The term environmental, social and corporate governance was first coined in 2005 in a landmark study entitled Who Cares Wins.
Today, ESG investing is estimated at more than $30tn (£23tn) in assets under management or around a quarter of all professionally managed assets around the world, and its rapid growth builds on the socially responsible investment movement that has been around, in one form or another, since the 1960s.
Growing public awareness of the climate crisis, especially during the lockdown period, has turbo-charged sales of ESG funds. Between April and June this year alone, funds investing according to ESG principles saw inflows of more than $71bn globally as investors look for sustainable business models that can withstand market shocks, such as Covid-19.
In fact, the move towards ESG appears to be very heavily client-driven. A recent survey of 200 UK financial advisers found 85 per cent had seen an increase in client requests to allocate capital to ESG-integrated funds since the start of the coronavirus outbreak.
And eight in 10 advisers (82 per cent) said they expected the current crisis would result in more clients investing in pursuit of ESG goals in the future.
Yet, despite this, the actual business of advisers introducing ESG principles and practices to new investors is still in its infancy.
Recent research showed considerable educational work still needs to be carried out among advisers as nearly half (47 per cent) were unaware of mandatory Mifid II changes that require they make the ESG needs of their clients part of their suitability processes.
In future, at the very least, advisers will need to be able to demonstrate they have a process in place should a client ever be interested in ESG investments. And, if they fail to comply when regulations pass next year, they could find themselves under scrutiny by the Financial Conduct Authority.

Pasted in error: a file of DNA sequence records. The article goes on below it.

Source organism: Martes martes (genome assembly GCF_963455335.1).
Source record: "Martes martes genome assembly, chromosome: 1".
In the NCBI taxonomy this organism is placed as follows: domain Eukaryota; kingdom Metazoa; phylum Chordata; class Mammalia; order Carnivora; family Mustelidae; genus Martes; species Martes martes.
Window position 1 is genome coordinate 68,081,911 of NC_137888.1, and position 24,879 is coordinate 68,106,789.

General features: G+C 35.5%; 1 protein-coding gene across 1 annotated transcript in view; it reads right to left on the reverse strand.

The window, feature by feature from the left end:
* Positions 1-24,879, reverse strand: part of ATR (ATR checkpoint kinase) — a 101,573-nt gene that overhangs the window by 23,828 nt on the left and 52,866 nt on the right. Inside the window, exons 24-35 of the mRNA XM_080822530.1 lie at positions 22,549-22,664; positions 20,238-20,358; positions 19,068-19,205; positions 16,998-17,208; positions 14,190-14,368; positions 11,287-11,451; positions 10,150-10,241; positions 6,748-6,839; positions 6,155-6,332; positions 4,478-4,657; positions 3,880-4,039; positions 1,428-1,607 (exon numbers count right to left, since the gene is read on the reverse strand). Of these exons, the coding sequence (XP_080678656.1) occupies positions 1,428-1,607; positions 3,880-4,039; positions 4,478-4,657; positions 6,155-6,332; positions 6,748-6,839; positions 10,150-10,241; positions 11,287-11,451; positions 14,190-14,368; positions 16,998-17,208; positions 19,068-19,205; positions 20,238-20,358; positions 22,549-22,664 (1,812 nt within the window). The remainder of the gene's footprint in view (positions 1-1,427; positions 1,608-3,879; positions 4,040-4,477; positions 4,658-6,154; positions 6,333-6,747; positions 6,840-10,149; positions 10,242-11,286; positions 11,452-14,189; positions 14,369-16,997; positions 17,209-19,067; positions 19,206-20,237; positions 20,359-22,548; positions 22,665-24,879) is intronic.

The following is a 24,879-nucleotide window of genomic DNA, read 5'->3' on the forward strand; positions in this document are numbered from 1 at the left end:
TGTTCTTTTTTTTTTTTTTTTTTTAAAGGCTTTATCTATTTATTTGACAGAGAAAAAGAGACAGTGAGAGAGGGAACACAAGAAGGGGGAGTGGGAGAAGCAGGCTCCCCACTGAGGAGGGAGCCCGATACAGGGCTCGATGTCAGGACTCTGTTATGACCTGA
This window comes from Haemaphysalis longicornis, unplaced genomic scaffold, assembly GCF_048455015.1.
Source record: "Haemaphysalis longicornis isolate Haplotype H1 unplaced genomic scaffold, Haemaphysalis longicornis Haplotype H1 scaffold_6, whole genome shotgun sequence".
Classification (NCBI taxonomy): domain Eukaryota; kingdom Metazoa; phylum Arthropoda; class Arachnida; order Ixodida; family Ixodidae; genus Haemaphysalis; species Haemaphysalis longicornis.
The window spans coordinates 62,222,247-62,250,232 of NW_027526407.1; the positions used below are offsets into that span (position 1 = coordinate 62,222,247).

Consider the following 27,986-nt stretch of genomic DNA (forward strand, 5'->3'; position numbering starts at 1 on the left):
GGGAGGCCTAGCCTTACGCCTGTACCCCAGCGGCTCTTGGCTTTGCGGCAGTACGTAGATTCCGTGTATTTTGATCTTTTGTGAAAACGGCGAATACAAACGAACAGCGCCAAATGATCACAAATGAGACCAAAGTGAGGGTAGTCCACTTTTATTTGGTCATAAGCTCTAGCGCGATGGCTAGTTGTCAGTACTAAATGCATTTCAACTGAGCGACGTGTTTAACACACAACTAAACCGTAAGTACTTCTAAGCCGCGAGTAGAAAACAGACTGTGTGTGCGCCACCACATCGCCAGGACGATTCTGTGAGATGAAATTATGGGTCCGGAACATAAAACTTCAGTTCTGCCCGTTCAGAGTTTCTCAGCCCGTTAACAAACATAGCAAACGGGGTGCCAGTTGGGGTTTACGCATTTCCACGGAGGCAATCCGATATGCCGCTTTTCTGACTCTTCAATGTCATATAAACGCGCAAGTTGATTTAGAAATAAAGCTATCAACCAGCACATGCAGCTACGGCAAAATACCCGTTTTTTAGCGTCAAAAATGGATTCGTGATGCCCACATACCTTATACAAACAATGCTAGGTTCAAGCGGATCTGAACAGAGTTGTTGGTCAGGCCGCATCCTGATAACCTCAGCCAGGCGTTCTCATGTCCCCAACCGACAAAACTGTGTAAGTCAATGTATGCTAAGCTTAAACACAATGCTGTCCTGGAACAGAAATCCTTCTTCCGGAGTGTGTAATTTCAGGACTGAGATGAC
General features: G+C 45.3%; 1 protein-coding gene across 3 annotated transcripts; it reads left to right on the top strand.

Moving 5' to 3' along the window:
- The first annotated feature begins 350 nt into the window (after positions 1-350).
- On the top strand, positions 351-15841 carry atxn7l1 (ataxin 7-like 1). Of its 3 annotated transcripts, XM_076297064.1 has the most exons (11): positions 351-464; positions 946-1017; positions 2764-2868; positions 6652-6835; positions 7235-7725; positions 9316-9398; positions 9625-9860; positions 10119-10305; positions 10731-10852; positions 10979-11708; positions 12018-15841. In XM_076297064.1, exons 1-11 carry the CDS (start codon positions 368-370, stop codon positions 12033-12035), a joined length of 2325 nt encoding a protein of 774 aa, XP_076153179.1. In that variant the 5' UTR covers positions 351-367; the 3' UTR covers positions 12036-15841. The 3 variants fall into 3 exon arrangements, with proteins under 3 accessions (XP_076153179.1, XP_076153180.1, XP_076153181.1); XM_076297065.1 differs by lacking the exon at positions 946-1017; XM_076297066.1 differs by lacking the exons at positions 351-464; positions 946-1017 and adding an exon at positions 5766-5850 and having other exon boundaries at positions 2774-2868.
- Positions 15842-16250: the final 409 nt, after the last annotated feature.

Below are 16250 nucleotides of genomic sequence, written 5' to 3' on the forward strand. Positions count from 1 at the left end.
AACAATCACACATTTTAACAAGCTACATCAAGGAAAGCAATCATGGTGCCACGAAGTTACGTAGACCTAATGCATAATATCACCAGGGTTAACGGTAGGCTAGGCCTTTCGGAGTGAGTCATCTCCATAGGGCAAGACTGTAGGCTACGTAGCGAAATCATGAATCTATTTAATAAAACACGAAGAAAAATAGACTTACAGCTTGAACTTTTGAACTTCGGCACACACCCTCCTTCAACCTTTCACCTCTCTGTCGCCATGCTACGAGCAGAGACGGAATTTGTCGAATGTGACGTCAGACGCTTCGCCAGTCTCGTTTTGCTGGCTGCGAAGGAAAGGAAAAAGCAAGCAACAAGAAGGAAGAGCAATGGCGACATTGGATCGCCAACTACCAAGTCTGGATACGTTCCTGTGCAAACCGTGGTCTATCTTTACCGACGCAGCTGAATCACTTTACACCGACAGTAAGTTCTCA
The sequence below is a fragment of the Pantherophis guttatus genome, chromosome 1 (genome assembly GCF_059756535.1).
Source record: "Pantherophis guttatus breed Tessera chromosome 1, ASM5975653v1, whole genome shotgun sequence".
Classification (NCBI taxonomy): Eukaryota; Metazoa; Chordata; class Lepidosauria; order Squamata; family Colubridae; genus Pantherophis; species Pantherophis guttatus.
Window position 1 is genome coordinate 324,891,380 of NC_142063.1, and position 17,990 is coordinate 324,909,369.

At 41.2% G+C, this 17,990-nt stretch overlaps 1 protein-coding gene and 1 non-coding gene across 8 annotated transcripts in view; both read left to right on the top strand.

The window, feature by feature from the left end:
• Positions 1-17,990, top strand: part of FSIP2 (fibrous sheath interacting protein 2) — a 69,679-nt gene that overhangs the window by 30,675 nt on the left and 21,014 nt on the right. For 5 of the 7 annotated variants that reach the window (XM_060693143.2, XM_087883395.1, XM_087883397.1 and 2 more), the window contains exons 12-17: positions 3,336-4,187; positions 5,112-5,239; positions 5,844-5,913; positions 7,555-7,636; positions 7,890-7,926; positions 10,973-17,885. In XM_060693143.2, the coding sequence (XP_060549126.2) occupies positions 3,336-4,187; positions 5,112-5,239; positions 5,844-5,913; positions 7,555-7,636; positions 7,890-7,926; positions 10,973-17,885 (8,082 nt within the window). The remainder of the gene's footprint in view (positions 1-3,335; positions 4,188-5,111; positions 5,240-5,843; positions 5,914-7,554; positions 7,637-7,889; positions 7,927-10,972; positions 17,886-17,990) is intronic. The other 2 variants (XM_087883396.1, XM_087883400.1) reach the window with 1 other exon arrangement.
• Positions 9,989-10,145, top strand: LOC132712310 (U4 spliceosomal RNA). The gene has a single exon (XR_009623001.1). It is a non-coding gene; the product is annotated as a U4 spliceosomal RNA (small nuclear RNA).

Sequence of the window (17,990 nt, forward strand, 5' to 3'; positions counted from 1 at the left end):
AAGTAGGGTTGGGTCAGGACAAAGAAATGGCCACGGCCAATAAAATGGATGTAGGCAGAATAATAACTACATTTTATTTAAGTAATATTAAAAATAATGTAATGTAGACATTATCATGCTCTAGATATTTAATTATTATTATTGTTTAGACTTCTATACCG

This is a growing global trend. Since 2018, there have been more than 170 ESG-related regulatory measures proposed worldwide – more than in the previous six years combined.
Notably, the Alternative Investment Fund Managers Directive and Undertakings for the Collective Investment in Transferable Securities will see sustainability risk integrated into new rules and guidance, with added transparency requirements that aim to aid investors. This is expected to be published later this year, coming into force in 2021.
The language used, and differing interpretations of the principles involved, produce inconsistencies and it is unclear at the moment exactly how the regulatory landscape will evolve, although we believe that this should be principles-based rather than rules-driven.
It is with these considerations in mind, along with unprecedented interest from our membership, that Pimfa – in conjunction with our partner Morningstar – has launched the Pimfa ESG Academy; a free learning resource for members, so that we can provide a solid foundation for advisers and wealth managers as the process matures.